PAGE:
On a map of the United States that marks in red the states in which the death penalty is legal, New Hampshire appears as though a solitary island of red amid a sea of blue (indicating non-death penalty states.) The Granite State is one of just 19 states (and the only state northeast of West Virginia) to employ the death penalty. At present just one person sits on death row in New Hampshire, a man by the name of Michael Addison, who was sentenced after killing a police officer in 2008. There is no execution facility in the state. Despite having been on the books for decades, no one has been executed in the state since 1939.
A 2008 poll in the Monitor found that at least 57% of those polled were in support of the death penalty. Thirty-nine percent were in favor of life imprisonment without parole while 4% remained uncertain. Despite being little more than a theoretical deterrent than an actual, frequently sentenced penalty, New Hampshire lawmakers are trying once again to repeal the death penalty in the state. The repeal may prove more symbolic as its tangible results will be largely imperceptible to the public – the one man who currently awaits execution would still be executed even if it is repealed. At the very least, it may engender at least some peace of mind for those accused of crimes in New Hampshire and who are currently eligible for the death penalty.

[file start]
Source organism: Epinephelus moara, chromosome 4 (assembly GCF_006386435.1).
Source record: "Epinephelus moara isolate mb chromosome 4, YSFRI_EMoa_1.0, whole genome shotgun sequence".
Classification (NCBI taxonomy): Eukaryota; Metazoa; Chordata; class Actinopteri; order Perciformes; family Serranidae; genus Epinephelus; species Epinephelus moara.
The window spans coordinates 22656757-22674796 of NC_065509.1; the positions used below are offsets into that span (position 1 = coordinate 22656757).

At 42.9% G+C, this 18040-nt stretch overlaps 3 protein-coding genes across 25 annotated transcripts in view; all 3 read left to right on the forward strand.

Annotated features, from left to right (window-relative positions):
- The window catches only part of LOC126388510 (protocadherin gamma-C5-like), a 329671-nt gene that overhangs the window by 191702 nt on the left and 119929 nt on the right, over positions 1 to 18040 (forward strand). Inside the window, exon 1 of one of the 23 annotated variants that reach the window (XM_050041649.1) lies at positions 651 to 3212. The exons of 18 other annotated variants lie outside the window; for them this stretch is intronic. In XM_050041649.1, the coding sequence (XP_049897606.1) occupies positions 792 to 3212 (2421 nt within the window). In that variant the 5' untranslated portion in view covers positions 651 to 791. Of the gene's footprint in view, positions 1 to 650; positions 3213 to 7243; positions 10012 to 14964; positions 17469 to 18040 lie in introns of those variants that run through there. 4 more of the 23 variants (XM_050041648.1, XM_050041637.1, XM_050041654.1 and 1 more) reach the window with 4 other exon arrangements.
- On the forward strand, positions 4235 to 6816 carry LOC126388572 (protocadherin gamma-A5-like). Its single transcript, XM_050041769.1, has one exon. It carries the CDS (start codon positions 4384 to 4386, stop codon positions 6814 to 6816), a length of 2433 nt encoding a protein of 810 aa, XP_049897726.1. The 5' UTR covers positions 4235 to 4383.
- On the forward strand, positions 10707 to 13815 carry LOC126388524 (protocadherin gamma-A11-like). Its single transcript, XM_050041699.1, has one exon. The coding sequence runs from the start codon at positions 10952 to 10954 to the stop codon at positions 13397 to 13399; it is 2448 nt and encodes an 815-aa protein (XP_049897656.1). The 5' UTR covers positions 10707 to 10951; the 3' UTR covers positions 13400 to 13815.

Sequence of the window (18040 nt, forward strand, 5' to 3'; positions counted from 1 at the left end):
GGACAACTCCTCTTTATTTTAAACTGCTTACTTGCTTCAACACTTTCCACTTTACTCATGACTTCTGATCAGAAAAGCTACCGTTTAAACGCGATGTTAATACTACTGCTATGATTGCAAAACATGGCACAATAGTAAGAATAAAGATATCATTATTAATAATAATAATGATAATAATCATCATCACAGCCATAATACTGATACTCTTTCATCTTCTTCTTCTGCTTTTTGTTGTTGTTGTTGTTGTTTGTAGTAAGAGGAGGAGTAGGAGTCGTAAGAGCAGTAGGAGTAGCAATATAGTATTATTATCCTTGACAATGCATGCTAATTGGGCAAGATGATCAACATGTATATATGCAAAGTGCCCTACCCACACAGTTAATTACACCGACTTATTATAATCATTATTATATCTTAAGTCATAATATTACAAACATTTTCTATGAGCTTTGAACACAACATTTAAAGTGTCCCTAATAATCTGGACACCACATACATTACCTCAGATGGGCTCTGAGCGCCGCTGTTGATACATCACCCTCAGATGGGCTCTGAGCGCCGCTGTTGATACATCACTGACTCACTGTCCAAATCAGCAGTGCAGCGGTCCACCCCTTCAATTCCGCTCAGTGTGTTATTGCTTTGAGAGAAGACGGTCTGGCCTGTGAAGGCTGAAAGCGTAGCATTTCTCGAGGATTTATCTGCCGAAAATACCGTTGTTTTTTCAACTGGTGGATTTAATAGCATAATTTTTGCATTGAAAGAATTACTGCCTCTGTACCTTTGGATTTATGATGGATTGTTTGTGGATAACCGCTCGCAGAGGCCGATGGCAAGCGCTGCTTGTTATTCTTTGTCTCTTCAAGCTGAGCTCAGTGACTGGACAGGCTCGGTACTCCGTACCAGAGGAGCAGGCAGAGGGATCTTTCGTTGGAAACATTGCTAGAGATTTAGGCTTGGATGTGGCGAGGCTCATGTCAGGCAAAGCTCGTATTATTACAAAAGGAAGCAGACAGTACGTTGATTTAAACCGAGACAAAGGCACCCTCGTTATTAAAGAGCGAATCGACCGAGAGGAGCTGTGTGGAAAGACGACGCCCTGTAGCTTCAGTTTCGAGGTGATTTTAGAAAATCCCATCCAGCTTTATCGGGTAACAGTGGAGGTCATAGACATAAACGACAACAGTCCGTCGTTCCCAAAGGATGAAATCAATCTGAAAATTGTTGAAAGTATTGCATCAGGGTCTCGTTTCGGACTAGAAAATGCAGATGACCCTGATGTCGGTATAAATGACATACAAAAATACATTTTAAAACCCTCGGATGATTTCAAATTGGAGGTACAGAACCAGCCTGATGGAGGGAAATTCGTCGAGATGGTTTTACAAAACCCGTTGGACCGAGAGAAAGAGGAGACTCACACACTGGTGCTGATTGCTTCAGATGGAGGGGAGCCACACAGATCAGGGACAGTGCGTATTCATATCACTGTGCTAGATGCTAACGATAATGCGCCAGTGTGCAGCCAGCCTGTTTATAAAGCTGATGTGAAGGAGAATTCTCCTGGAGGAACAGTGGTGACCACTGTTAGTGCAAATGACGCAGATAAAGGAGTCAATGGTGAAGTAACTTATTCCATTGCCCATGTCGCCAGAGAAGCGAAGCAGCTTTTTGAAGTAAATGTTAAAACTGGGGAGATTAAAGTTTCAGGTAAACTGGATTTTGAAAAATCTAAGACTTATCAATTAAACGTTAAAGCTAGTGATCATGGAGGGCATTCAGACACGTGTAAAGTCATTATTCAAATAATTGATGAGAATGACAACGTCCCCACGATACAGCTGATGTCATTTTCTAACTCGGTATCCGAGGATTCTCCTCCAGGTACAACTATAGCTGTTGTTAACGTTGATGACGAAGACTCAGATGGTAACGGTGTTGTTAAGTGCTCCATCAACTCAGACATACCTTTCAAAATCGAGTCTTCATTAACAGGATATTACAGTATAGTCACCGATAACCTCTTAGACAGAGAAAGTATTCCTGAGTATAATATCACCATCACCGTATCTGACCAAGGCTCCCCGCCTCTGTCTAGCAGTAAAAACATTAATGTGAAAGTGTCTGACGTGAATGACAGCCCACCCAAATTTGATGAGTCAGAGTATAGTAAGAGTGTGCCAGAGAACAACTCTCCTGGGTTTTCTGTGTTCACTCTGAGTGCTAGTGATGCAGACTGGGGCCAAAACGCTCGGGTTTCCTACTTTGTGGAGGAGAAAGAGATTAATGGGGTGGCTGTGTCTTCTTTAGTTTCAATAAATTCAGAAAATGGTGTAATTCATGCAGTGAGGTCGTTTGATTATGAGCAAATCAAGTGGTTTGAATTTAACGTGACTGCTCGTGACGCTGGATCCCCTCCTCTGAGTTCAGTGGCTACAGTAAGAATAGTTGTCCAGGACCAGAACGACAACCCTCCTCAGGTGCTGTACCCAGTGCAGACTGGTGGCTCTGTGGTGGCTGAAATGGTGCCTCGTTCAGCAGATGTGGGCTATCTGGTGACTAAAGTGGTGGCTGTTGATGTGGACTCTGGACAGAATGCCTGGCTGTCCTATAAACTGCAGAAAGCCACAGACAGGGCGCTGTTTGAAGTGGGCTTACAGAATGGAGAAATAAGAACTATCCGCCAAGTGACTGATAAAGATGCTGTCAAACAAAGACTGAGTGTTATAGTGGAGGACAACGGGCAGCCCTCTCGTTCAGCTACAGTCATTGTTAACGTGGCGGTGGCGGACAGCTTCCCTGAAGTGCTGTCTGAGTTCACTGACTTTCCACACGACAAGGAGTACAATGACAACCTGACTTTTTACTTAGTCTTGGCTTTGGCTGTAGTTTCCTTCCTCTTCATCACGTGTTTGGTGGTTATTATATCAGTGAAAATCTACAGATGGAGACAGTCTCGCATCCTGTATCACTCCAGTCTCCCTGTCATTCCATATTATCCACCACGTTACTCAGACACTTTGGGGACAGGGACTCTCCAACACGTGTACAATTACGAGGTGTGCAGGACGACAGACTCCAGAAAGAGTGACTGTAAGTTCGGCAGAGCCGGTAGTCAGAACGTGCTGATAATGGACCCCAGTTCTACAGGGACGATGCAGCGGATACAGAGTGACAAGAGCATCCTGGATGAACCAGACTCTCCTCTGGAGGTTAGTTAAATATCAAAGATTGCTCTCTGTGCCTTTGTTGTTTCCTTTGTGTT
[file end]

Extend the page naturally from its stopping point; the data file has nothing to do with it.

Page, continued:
Two previous efforts to repeal the penalty have failed with a tied Senate vote each time.“On average, it costs about $5 million to do a total death penalty appeals process and all the stuff that goes with it,” said Representative Bob Giuda, a sponsor of the bill. “That’s one significant reason.” Senate Bill 593 appears it will make it through the Senate this time; it has the support of 13 out of 24 senators.